The police and Craven District Council have vowed to work with cycling groups to ensure the success of next year’s Tour de France.

Cycling groups have also agreed to work with the authorities to make sure cyclists behave safely and within the law on the area’s roads.

It follows comments made by Craven district councillor Andy Quinn and senior police officers at a council meeting that there were issues with some cyclists riding at high speeds through Embsay, which is on the National Cycling route.

Dozens of comments, mainly from cyclists, were left under the Craven Herald’s online report of the meeting, with Coun Quinn, the council and the police also receiving irate emails.

Sean McKibben, chairman of Skipton Cycling Club, said cycling was an increasingly popular sport and everyone should work together to make sure all co-existed safely on the roads.

He said: “The club is committed to supporting and educating riders as well as working with the police, council and other local agencies to ensure a safe and fun experience for all.”

He said he was sure there were cyclists who behaved irresponsibly on the roads, but he had never seen any.

He also pointed out clubs included members from all sections of the community and added: “While the Tour de France will no doubt lead to an influx of visitors who want to ride on our wonderful roads, the reality is that most of the cyclists we see are locals.”

Chief superintendent Alison Higgins, director of operations at North Yorkshire Police, said the police “truly welcomed” cyclists of all abilities and that officers were looking forward to the 2014 Tour de France stages in North Yorkshire.

She said: “The prestige and support for the event itself guarantees a boost to the local economy. It will also showcase the outstanding beauty of our area as a place to visit and as a prime destination for cycling.”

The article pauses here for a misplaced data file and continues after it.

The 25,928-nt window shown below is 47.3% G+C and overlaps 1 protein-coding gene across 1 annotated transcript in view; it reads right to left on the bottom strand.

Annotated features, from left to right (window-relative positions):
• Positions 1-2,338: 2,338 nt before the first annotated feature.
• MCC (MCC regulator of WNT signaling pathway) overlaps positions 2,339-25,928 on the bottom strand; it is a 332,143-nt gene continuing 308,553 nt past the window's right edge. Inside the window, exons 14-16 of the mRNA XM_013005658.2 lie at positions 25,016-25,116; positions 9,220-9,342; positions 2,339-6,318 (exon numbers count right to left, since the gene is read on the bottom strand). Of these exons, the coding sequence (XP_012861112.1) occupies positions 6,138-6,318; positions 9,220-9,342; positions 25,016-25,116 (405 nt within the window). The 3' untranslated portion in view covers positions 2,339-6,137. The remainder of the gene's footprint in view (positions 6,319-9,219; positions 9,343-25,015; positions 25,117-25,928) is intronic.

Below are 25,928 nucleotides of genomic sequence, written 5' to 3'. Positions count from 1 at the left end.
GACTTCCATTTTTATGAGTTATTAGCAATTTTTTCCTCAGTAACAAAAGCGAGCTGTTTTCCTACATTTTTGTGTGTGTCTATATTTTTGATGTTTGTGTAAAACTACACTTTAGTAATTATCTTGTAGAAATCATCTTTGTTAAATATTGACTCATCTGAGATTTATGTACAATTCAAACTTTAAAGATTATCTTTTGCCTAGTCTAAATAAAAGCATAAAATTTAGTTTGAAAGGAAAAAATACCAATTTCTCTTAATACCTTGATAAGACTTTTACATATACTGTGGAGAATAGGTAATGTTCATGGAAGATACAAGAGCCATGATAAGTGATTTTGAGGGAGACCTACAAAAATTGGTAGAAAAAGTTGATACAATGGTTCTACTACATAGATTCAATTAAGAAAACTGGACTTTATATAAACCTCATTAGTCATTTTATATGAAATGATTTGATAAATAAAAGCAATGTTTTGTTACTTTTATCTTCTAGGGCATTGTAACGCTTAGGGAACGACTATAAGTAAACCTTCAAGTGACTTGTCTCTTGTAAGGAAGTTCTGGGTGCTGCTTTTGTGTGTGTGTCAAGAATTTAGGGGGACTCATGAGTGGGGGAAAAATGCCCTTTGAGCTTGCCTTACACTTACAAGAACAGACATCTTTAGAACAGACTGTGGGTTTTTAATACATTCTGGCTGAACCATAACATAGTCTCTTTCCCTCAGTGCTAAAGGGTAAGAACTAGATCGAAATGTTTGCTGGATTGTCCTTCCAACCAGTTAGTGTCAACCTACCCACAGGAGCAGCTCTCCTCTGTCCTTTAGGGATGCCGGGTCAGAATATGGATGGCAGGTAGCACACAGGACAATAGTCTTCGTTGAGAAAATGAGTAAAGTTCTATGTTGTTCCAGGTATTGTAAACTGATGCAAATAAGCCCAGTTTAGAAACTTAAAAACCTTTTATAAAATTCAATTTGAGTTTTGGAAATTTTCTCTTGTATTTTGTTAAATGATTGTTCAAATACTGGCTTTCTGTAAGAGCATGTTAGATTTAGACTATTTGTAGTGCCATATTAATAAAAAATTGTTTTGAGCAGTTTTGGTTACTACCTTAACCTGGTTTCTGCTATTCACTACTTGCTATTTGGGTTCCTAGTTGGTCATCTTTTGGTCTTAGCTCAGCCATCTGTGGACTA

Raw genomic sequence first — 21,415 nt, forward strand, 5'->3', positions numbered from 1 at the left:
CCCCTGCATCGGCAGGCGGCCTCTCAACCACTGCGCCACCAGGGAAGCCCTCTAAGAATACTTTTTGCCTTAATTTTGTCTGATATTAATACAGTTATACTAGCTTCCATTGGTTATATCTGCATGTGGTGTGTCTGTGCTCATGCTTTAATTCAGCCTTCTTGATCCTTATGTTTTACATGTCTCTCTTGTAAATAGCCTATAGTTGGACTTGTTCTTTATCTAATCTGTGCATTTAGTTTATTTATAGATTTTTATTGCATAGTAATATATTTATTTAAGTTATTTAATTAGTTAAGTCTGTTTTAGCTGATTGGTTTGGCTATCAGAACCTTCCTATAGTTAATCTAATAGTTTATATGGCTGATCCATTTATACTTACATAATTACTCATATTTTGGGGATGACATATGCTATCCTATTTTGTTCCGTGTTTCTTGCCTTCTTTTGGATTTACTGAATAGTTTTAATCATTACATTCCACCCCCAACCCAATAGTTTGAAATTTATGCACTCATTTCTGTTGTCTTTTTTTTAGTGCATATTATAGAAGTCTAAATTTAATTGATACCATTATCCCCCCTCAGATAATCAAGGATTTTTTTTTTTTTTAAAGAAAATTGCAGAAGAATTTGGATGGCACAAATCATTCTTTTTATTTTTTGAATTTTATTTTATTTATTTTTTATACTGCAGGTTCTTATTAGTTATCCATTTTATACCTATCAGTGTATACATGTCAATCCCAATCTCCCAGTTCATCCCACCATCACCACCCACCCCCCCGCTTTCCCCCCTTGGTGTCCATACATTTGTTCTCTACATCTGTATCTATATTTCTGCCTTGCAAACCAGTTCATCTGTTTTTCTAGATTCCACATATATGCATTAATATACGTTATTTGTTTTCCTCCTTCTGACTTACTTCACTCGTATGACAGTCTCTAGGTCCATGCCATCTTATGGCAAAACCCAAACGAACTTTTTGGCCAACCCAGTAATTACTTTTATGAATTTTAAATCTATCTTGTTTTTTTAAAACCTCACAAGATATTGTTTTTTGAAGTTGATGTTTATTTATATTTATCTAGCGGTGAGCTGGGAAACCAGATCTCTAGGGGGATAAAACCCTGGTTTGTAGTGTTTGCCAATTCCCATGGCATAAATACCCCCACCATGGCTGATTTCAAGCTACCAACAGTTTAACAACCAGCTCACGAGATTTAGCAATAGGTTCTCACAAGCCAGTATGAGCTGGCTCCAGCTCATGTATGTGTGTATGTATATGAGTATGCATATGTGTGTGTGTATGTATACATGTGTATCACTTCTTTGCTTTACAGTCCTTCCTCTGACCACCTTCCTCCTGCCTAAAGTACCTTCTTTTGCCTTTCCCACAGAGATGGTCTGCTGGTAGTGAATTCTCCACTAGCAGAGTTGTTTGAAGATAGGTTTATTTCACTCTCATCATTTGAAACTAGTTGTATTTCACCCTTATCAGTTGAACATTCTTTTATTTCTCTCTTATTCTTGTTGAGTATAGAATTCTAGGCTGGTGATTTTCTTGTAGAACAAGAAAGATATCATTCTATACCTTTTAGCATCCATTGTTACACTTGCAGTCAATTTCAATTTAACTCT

She added that road traffic police, together with 95 Alive York and North Yorkshire Road Safety Partnership, would work with cycling and tourism groups to promote safety.

“Detailed guidance will be given to ensure riders are made aware of road layouts and conditions, particularly relating to the more challenging and faster routes. This will include highlighting locations where cyclists need to take more care in relation to other road users and vice-versa.”

Coun Chris Knowles-Fitton, leader of Craven District Council, said: “Craven is long recognised as an ideal area for cycling and has some of the highest cycling participation rates in the country. We welcome the expected increase in cyclists, who, in anticipation of the tour, will no doubt be visiting the district in even greater numbers to cycle the route and adding to the tourist economy.”

He added that the council would be working with the police and communities to ensure maximum benefit as well as a lasting legacy.

“This will require mutual respect between motorists and cyclists with all road users recognising their individual responsibility for the safety of each other.”

Gary Verity, chief executive of Welcome to Yorkshire, which secured the Grand Depart, said: “I firmly believe that those areas willing to work with and welcome cyclists and cycle clubs have the opportunity to build a relationship that will extend beyond 2014 and provide a long term boost to local businesses.

“Welcome to Yorkshire is hosting a series of roadshows around the route of the Grand Depart during April to show businesses how they can benefit from the event and I would welcome concerned or excited residents to attend to hear more about how the world’s largest annual sporting event can leave a positive footprint on their area for generations to come.”